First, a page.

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Eldorado Springs v. Highfill.

cities by ordinance to prohibit "any person, firm or corporation from carrying on or engaging in any business in said city without having obtained and paid for a license," which includes a canvasser who goes from house to house soliciting and taking orders for goods by sample, since that carrying on and engaging in a business, and therefore it is immaterial whether a canvasser be considered a merchant or a peddler.

No Specific Use of Word in Statute: General Words. Simply because the word "canvasser" is not used in the statute, it will not be held that the city is powerless to tax "canvassers" engaged in canvassing from house to house for orders for goods to be delivered upon conditional sale. While general words used in a statute are to be limited in their meaning to the particular words preceding them, and while, strictly speaking canvassers may not be ejusdem generis with merchants and peddlers, they are sufficiently so within the meaning of a statute authorizing the city to "regulate and license all business, trades and avocations," even though it does not use the word "canvasser."

7. MISDEMEANOR: Charge in Words of Statute: Synonym. Charging a misdemeanor in the substantial larage of the statute is sufficient. Nor is the complaint insufficient because a synonym of the statutory words is used instead of the words themselves.


Appeal from Cedar Circuit Court.-Hon. B. G. Thurman, Judge.


Charles E. Gilbert and J. F. Rhodes for appel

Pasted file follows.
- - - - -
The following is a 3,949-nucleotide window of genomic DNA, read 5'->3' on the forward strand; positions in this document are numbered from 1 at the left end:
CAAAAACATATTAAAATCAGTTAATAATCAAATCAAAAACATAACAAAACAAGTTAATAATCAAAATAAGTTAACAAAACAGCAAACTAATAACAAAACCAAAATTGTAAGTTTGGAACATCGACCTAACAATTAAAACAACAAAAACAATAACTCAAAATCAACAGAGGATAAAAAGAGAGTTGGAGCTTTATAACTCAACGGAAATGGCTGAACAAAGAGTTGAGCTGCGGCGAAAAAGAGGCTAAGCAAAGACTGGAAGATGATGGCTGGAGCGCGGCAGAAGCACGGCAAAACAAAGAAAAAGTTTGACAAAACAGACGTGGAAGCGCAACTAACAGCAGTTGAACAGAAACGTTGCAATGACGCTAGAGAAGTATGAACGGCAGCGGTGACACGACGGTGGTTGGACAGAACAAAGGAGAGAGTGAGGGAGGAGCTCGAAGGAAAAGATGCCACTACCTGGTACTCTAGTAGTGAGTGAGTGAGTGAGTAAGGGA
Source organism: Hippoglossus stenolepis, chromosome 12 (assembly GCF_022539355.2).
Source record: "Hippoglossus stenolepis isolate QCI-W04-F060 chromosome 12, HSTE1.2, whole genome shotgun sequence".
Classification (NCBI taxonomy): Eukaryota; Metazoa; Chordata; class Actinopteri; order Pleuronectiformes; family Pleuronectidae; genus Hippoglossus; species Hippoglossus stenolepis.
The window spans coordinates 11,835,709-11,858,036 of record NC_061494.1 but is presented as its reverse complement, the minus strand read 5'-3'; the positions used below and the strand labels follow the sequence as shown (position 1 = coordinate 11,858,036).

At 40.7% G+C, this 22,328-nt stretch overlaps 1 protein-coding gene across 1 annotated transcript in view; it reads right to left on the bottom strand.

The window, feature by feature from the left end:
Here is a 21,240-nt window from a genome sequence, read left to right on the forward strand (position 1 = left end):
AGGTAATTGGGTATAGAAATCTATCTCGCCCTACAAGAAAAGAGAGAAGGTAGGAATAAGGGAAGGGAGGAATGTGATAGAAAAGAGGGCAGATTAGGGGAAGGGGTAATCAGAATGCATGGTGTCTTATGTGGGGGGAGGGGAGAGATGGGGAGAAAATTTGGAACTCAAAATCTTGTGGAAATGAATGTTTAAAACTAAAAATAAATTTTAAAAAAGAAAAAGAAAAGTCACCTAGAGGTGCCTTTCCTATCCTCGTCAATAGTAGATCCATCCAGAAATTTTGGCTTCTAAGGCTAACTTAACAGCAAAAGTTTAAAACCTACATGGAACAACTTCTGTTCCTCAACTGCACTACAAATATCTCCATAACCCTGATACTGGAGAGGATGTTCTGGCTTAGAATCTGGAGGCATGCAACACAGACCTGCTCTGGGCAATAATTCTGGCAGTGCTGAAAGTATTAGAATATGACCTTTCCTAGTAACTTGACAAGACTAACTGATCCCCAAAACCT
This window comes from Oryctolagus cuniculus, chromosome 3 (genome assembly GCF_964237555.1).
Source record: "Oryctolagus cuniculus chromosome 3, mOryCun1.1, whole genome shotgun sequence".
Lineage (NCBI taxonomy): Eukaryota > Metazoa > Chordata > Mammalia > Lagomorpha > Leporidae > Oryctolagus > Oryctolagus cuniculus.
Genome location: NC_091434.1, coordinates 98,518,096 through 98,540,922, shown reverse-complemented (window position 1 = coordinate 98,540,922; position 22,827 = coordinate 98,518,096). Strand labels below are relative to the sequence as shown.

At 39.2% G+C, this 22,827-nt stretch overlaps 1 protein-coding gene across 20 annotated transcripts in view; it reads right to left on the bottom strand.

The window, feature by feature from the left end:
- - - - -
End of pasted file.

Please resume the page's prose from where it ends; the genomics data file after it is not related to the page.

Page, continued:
(1) A sale in this State of goods which are in another state at the time of said sale, is interstate commerce, and no license is or can be required for making such sale, being violative of section 8 of article 1 of the Constitution of the United States. State v. Looney, 214 Mo. 216; State v. Emert, 103 Mo. 245; Hynes v. Briggs, 41 Fed. 469; Robbins v. Taxing District, 120 U. S. 489; Brown v. Houston, 114 U. S. 622; Welton v. State of Missouri, 91 U. S. 275; Woodruff v. Parhan, 8 Wall. 123; Cook v.

Eldorado Springs v. Highfill.

Pennsylvania, 97 U. S. 566; Emert v. Missouri, 156 U. S. 296; Dozier v. State, 218 U. S. 123; Brookfield v. Kitchen, 163 Mo. 546; State v. Hoffman, 50 Mo. App. 585. (2) The plaintiff city has no power to license, tax and regulate any business or occupation unless specific authority is granted to it to do so by the Legislature and Sec. 9399, R. S. 1909, governing cities of the fourth class does not give said city any authority to assess a tax against a "canvasser or agent taking orders or selling goods to customers by canvassing or going about from house to house" and that part of said ordinance is null and void. Independence v. Cleveland, 167 Mo. 384; Knox City v. Thompson, 19 Mo. App. 523; Hannibal v. Price, 29 Mo. App. 280; Dillon on Mun. Corporations (1 Ed.), sec. 55; St. Louis v. Laughlin, 49 Mo. 599; Grumley v. Webb, 44 Mo. 444; St. Louis v. Herthel, 88 Mo. 128; Constitution of Missouri, sec. 3, art. 10; Kansas City v. Grush, 151 Mo. 128; St. Louis v. Spiegel, 60 Mo. 587. (3) The defendant is not a peddler. Sec. 10282, R. S. 1909; Trenton v. Clayton, 50 Mo. App. 535; 1 Dillon on Mun. Corp. (4 Ed.), sec. 89.